24   Soering v. United Kingdom A 161 (1989). One group of writers on the Convention has expressed the view that this case "has a strong claim to be the most influential case that the Court has decided": Harris, O'Boyle & Warbrick, Law of the European Convention on Human Rights. Back

25   Chahal v UK (1997) 23 EHRR 413. Back

26   "Tackling Terrorism: The European Human Rights Convention and the Enemy Within", published by Politeia, October 2001. Back

27   Resulting in the establishment of the Special Immigration Appeals Commission under the 1997 Act. Back

28   R v Home Secretary ex p Chahal [1995] 1 WLR 526 at 545, per Neill LJ. Back

29   The Strasbourg Court in the Chahal case stated (para 80): "The prohibition provided by Article 3 against ill-treatment is equally absolute in expulsion cases. Thus, whenever substantial grounds have been shown for believing that an individual would face a real risk of being subjected to treatment contrary to Article 3 if removed to another State, the responsibility of the Contracting State to safeguard him or her against such treatment is engaged in the event of expulsion . . . In these circumstances, the activities of the individual in question, however undesirable or dangerous, cannot be a material consideration." (Emphasis added). Back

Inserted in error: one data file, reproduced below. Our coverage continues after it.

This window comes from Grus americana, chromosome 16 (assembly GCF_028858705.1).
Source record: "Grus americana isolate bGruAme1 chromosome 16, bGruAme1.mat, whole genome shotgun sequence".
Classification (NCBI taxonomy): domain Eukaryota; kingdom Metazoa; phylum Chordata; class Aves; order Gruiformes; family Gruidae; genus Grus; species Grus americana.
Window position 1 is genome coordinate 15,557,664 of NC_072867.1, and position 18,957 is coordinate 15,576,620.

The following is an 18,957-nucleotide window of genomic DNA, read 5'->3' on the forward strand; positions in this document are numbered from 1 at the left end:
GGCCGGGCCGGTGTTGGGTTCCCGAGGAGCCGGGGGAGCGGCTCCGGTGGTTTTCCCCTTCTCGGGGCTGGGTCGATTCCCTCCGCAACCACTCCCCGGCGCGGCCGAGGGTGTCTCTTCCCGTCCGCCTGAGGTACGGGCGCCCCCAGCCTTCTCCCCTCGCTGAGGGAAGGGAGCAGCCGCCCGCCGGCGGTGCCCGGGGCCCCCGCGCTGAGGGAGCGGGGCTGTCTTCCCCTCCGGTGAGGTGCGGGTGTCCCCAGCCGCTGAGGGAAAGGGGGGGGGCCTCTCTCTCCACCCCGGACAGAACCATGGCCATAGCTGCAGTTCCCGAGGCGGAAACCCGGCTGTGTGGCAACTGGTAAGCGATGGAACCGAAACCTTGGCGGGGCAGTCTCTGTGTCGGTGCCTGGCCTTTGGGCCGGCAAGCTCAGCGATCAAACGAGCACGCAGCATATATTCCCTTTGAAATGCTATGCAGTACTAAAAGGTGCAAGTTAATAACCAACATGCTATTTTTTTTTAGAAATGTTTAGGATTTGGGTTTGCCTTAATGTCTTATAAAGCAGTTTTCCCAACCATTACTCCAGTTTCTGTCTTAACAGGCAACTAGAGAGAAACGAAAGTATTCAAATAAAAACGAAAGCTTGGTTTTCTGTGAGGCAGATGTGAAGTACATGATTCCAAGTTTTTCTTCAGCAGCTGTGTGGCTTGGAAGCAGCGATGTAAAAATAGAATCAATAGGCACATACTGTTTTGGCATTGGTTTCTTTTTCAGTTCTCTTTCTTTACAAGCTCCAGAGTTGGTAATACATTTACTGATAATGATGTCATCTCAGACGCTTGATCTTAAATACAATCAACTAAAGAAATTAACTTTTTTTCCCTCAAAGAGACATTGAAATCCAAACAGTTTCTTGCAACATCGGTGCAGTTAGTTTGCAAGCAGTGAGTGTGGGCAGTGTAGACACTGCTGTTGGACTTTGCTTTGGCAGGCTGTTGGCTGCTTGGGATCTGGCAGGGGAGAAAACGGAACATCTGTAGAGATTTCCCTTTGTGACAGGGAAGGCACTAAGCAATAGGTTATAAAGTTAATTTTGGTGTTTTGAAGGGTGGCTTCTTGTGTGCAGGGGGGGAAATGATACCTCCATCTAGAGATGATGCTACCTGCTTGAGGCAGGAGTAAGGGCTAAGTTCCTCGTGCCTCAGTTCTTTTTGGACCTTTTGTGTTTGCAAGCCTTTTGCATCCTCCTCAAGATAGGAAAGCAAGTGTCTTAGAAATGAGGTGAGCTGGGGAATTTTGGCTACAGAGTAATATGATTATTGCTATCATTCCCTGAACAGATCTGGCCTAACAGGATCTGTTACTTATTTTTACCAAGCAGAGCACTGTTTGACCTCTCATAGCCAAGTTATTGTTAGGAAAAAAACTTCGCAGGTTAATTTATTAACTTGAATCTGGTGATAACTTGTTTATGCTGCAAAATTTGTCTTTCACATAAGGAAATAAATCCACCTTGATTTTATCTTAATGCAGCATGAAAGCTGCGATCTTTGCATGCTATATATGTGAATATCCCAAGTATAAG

30   For example, in D v United Kingdom (Case No 146/1996/767/964) the Strasbourg Court ruled that it would breach Article 3 to deport a drug courier suffering from AIDS to a country which did not provide adequate treatment for the disease. Back

31   The Home Secretary's statement to the House on 15 October 2001, and Home Office Press Release of same day. Back

32   Geoffrey Rippon in the second reading debate, HC 15 Feb 1972 col 282, said: "I fully appreciate the concern of the House at any new general power to make subordinate legislation, but I should like to reassure hon. Members about the prospect. On the basis of existing Community instruments, we foresee a need for not more than four instruments under clause 2(2) in 1972 and about another 12 in 1973." He then went on to suggest that any important changes would be incorporated in "the ordinary programme of departmental legislation". Back

33   R (Orange Personal Communications Ltd) v. Sec of State for Trade and Industry [2001] 3 CMLR 781. Back